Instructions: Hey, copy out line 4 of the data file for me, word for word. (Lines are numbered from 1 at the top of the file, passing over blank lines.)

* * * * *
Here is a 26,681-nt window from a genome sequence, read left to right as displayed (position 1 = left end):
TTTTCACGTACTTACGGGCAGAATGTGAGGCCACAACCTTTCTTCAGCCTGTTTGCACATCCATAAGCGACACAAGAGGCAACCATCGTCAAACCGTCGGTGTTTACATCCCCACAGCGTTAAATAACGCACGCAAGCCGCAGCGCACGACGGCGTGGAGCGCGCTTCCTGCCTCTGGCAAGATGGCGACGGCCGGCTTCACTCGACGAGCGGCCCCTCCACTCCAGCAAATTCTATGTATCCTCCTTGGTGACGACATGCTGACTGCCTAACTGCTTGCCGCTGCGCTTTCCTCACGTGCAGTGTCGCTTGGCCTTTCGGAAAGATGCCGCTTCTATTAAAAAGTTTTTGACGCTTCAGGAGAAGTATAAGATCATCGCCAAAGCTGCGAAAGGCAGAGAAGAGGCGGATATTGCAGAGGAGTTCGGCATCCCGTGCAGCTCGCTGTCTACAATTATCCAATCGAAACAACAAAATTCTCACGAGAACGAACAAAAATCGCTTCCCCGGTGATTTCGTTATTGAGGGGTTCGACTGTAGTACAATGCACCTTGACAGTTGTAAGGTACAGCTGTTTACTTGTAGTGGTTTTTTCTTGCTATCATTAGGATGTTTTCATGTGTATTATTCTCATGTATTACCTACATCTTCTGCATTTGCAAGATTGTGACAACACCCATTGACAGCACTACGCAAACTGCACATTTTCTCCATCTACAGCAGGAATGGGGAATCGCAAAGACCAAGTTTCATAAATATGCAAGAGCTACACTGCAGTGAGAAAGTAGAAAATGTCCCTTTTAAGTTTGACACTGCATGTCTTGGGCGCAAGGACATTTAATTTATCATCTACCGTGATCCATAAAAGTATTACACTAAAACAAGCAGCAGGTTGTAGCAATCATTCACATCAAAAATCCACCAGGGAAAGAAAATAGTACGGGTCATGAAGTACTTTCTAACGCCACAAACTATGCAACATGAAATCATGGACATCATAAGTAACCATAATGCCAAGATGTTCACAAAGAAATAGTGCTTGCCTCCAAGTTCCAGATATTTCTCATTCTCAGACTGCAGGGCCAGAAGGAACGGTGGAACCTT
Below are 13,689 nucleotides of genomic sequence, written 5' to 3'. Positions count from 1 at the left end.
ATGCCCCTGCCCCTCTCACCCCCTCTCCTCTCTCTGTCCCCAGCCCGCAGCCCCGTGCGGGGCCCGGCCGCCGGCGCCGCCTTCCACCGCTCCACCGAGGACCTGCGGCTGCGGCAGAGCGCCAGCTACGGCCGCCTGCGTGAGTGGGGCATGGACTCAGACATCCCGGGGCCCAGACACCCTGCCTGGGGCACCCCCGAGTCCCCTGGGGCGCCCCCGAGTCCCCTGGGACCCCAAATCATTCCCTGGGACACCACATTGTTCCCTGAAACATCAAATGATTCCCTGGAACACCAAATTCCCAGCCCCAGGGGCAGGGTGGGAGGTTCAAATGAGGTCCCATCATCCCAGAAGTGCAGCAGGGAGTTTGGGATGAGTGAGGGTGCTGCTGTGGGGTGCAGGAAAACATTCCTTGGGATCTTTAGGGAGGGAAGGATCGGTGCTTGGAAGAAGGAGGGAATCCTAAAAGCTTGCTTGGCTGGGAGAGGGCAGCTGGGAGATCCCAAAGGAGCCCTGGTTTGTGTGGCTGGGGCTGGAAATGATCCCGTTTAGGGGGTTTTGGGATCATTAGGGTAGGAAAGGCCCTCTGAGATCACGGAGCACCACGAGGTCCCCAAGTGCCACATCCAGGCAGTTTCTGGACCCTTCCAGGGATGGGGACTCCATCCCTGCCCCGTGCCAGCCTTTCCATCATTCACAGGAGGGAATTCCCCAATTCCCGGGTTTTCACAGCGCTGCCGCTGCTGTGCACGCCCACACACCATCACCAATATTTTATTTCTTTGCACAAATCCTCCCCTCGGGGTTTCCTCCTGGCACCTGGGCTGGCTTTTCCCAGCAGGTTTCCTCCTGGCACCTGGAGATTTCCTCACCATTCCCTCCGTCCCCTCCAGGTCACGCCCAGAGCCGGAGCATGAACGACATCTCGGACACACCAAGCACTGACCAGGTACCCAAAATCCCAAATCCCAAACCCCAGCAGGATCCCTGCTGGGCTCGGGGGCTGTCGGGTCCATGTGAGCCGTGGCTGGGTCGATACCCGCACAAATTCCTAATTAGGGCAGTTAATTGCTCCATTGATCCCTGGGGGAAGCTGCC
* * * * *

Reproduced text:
ATGCCCCTGCCCCTCTCACCCCCTCTCCTCTCTCTGTCCCCAGCCCGCAGCCCCGTGCGGGGCCCGGCCGCCGGCGCCGCCTTCCACCGCTCCACCGAGGACCTGCGGCTGCGGCAGAGCGCCAGCTACGGCCGCCTGCGTGAGTGGGGCATGGACTCAGACATCCCGGGGCCCAGACACCCTGCCTGGGGCACCCCCGAGTCCCCTGGGGCGCCCCCGAGTCCCCTGGGACCCCAAATCATTCCCTGGGACACCACATTGTTCCCTGAAACATCAAATGATTCCCTGGAACACCAAATTCCCAGCCCCAGGGGCAGGGTGGGAGGTTCAAATGAGGTCCCATCATCCCAGAAGTGCAGCAGGGAGTTTGGGATGAGTGAGGGTGCTGCTGTGGGGTGCAGGAAAACATTCCTTGGGATCTTTAGGGAGGGAAGGATCGGTGCTTGGAAGAAGGAGGGAATCCTAAAAGCTTGCTTGGCTGGGAGAGGGCAGCTGGGAGATCCCAAAGGAGCCCTGGTTTGTGTGGCTGGGGCTGGAAATGATCCCGTTTAGGGGGTTTTGGGATCATTAGGGTAGGAAAGGCCCTCTGAGATCACGGAGCACCACGAGGTCCCCAAGTGCCACATCCAGGCAGTTTCTGGACCCTTCCAGGGATGGGGACTCCATCCCTGCCCCGTGCCAGCCTTTCCATCATTCACAGGAGGGAATTCCCCAATTCCCGGGTTTTCACAGCGCTGCCGCTGCTGTGCACGCCCACACACCATCACCAATATTTTATTTCTTTGCACAAATCCTCCCCTCGGGGTTTCCTCCTGGCACCTGGGCTGGCTTTTCCCAGCAGGTTTCCTCCTGGCACCTGGAGATTTCCTCACCATTCCCTCCGTCCCCTCCAGGTCACGCCCAGAGCCGGAGCATGAACGACATCTCGGACACACCAAGCACTGACCAGGTACCCAAAATCCCAAATCCCAAACCCCAGCAGGATCCCTGCTGGGCTCGGGGGCTGTCGGGTCCATGTGAGCCGTGGCTGGGTCGATACCCGCACAAATTCCTAATTAGGGCAGTTAATTGCTCCATTGATCCCTGGGGGAAGCTGCC